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December 19th, 2018

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Trump-Russia: The bank-shot investigation

Byron York

By Byron York

Published May 30,2018

Trump-Russia: The bank-shot investigation
On May 22, a man named Evgeny Freidman, the owner of more than 800 taxi licenses in New York City, pleaded guilty to "failure to remit to the New York State Department of Taxation and Finance $5 million in 50-cent (Metropolitan Transportation Authority) surcharges between 2012 and 2015," according to a press release from the state attorney general.


The guilty plea topped national newscasts and was discussed for days, which is a little unusual for a case in which a fairly small-time businessman -- even one known around New York as the "taxi king" -- admitted to pocketing a local tax on cab rides.


So why was it big news? Because Trump.


"More breaking news tonight," CNN reported May 22. "This, on President Trump's fixer, Michael Cohen. One of Cohen's business partners, a Russian immigrant known as the taxi king, has quietly agreed to assist federal investigators as part of a plea deal."


The idea was that, as part of his cooperation, Freidman would dish on Cohen, which would increase pressure on Cohen to dish on Trump with Trump-Russia special counsel Robert Mueller, and the end result would be ... well, that was unspecified, but it clearly involved expectations of some sort of yet-to-be-exposed wrongdoing on the president's part. Lest anyone forget, Mueller is authorized to investigate "any links and/or coordination between the Russian government and individuals associated with the campaign of President Donald Trump; and any matters that arose or may arise directly from the investigation," plus any obstruction of the probe. (A more detailed version of Mueller's assignment is still secret.)



Going after the taxi king in hopes of proving collusion in the 2016 presidential race is a bank shot, to say the least.


But other parts of Mueller's investigation -- and certainly of the reporting on Mueller's investigation -- are bank shots, too.


This month a man named Jeffrey Yohai, who at one time was married to former Trump campaign chairman Paul Manafort's daughter, pleaded guilty to "conspiracy charges ... relating to real-estate loans on properties in New York and California," as well as to misrepresenting his income to obtain an American Express "Black Card," according to the Wall Street Journal.


Yohai's case also topped some national newscasts. "Breaking news," CNN reported on May 17. "Paul Manafort's former son-in-law reaching a plea deal. What does this mean for Manafort and the Russia investigation?"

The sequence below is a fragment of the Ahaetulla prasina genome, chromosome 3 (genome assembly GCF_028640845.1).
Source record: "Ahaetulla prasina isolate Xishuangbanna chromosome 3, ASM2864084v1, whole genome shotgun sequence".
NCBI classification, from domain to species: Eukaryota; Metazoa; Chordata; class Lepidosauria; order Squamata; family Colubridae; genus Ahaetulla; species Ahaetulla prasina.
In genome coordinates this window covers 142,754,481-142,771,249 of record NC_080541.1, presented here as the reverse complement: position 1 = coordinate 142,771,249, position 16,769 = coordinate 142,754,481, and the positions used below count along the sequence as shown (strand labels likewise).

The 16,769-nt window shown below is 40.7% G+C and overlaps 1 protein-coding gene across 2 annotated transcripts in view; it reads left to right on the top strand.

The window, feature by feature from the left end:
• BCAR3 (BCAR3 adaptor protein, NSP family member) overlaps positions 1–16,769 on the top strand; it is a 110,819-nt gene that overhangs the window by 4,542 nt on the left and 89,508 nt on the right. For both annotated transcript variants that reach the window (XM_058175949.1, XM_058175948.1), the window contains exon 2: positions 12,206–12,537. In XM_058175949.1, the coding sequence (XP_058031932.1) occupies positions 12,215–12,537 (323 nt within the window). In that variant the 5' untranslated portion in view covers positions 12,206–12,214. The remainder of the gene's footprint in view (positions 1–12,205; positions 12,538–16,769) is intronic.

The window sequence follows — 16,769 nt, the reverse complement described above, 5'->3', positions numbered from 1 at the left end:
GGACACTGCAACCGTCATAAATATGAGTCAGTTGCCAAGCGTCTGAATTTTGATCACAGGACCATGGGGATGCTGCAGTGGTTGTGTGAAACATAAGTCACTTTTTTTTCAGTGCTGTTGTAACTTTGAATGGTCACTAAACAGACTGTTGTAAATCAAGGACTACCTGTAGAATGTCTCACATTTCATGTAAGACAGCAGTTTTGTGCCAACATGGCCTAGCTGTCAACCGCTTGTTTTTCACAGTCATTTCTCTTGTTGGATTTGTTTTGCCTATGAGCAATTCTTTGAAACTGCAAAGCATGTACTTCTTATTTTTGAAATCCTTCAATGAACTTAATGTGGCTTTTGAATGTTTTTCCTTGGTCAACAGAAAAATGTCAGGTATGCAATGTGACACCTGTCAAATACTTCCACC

The idea was that, as part of his cooperation, Yohai would dish on Manafort, which would increase pressure on Manafort to plead guilty and dish on Trump, and the end result would be ... well, that was unspecified, but it clearly involved expectations of some sort of yet-to-be-exposed wrongdoing on the president's part.


Another bank shot.


Even the case of Manafort himself, the highest-ranking Trump campaign official to be charged in the Russia investigation, is a bank shot. Manafort faces a long, multi-count indictment focusing on financial crimes he allegedly committed years before and apart from his work on the Trump campaign. The idea is to put so much pressure on Manafort with unrelated charges that he will eventually give up, plead guilty to lesser offenses, and dish on Trump.


That is what Rick Gates, Manafort's partner and the Trump campaign's deputy manager, has already done: plead guilty to crimes committed years before and apart from his work on the Trump campaign. Gates is now cooperating with Mueller, although it is not known what information, if any, he has provided about Trump.


The two other campaign figures who have pleaded guilty, Michael Flynn and George Papadopoulos, both admitted lying about Trump campaign-related matters, but not to any crime involving collusion, or conspiracy, or coordination, between the Trump campaign and Russia to fix the 2016 election.


Put it all together, and the impression left by the public parts of the Mueller probe is that Mueller has spent more than a year circling around the basic question of his investigation -- Was there collusion? -- but not answering it. He has liberally employed the prosecutor's technique of using unrelated charges to pressure targets in hopes of getting damning information on the real issue.


The only straight, direct charges are against a group of Russians who operated a content factory in the 2016 race. They're not expected ever to stand trial. It should be said that all this is just the public part of the Mueller investigation. He might have some blockbuster charges in the works that no one outside his office knows about. Mueller has been consistently ahead of the reporting about his investigation.


But the fact that he has investigated and charged four figures from the Trump campaign -- Manafort, Gates, Flynn and Papadopoulos -- and not charged any with crimes involving collusion appears to be significant. If there were in fact a Trump-Russia collusion scheme, they would likely have been involved. If not them, who?


So now prosecutors, and the press, are looking farther and farther afield -- to the taxi king and beyond -- in hopes of uncovering the collusion conspiracy they believe exists but so far can't find.

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